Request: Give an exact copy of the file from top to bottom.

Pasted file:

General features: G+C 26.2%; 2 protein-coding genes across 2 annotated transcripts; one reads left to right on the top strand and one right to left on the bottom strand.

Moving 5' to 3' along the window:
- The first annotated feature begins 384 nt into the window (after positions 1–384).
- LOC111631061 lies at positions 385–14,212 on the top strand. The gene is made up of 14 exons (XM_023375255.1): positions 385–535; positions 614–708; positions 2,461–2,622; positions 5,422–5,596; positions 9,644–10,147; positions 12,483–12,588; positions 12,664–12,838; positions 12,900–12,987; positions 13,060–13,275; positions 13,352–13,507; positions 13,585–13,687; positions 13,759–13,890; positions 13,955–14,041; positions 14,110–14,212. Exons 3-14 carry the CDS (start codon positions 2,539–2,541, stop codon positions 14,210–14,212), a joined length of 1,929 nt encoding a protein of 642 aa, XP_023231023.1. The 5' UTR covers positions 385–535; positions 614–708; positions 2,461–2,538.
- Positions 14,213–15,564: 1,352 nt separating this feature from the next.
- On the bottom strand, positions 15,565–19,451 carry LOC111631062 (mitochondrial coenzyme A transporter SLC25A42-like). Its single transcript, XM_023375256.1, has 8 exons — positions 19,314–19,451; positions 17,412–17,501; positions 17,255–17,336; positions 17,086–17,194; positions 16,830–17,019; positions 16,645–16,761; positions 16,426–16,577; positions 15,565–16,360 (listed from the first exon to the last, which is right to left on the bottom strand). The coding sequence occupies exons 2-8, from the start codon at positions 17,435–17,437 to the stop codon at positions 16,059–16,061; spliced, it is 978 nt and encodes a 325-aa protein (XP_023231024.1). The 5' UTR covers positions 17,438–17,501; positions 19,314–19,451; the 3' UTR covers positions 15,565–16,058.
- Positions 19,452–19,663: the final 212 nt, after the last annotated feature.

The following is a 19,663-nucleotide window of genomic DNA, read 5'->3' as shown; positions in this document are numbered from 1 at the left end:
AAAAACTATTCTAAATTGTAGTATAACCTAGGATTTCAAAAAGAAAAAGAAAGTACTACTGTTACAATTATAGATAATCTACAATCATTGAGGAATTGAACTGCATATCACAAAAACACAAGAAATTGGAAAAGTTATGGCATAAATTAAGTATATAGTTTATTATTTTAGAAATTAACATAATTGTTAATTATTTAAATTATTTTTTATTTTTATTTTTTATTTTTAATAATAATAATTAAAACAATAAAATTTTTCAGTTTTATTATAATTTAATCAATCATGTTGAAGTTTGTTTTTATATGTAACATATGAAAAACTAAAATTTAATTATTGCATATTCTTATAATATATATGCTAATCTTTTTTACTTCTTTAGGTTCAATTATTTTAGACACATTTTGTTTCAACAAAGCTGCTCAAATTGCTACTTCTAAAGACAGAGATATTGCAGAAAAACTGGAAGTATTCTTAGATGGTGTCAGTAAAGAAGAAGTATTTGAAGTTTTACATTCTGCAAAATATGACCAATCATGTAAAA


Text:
General features: G+C 26.2%; 2 protein-coding genes across 2 annotated transcripts; one reads left to right on the top strand and one right to left on the bottom strand.

Moving 5' to 3' along the window:
- The first annotated feature begins 384 nt into the window (after positions 1–384).
- LOC111631061 lies at positions 385–14,212 on the top strand. The gene is made up of 14 exons (XM_023375255.1): positions 385–535; positions 614–708; positions 2,461–2,622; positions 5,422–5,596; positions 9,644–10,147; positions 12,483–12,588; positions 12,664–12,838; positions 12,900–12,987; positions 13,060–13,275; positions 13,352–13,507; positions 13,585–13,687; positions 13,759–13,890; positions 13,955–14,041; positions 14,110–14,212. Exons 3-14 carry the CDS (start codon positions 2,539–2,541, stop codon positions 14,210–14,212), a joined length of 1,929 nt encoding a protein of 642 aa, XP_023231023.1. The 5' UTR covers positions 385–535; positions 614–708; positions 2,461–2,538.
- Positions 14,213–15,564: 1,352 nt separating this feature from the next.
- On the bottom strand, positions 15,565–19,451 carry LOC111631062 (mitochondrial coenzyme A transporter SLC25A42-like). Its single transcript, XM_023375256.1, has 8 exons — positions 19,314–19,451; positions 17,412–17,501; positions 17,255–17,336; positions 17,086–17,194; positions 16,830–17,019; positions 16,645–16,761; positions 16,426–16,577; positions 15,565–16,360 (listed from the first exon to the last, which is right to left on the bottom strand). The coding sequence occupies exons 2-8, from the start codon at positions 17,435–17,437 to the stop codon at positions 16,059–16,061; spliced, it is 978 nt and encodes a 325-aa protein (XP_023231024.1). The 5' UTR covers positions 17,438–17,501; positions 19,314–19,451; the 3' UTR covers positions 15,565–16,058.
- Positions 19,452–19,663: the final 212 nt, after the last annotated feature.

The following is a 19,663-nucleotide window of genomic DNA, read 5'->3' as shown; positions in this document are numbered from 1 at the left end:
AAAAACTATTCTAAATTGTAGTATAACCTAGGATTTCAAAAAGAAAAAGAAAGTACTACTGTTACAATTATAGATAATCTACAATCATTGAGGAATTGAACTGCATATCACAAAAACACAAGAAATTGGAAAAGTTATGGCATAAATTAAGTATATAGTTTATTATTTTAGAAATTAACATAATTGTTAATTATTTAAATTATTTTTTATTTTTATTTTTTATTTTTAATAATAATAATTAAAACAATAAAATTTTTCAGTTTTATTATAATTTAATCAATCATGTTGAAGTTTGTTTTTATATGTAACATATGAAAAACTAAAATTTAATTATTGCATATTCTTATAATATATATGCTAATCTTTTTTACTTCTTTAGGTTCAATTATTTTAGACACATTTTGTTTCAACAAAGCTGCTCAAATTGCTACTTCTAAAGACAGAGATATTGCAGAAAAACTGGAAGTATTCTTAGATGGTGTCAGTAAAGAAGAAGTATTTGAAGTTTTACATTCTGCAAAATATGACCAATCATGTAAAA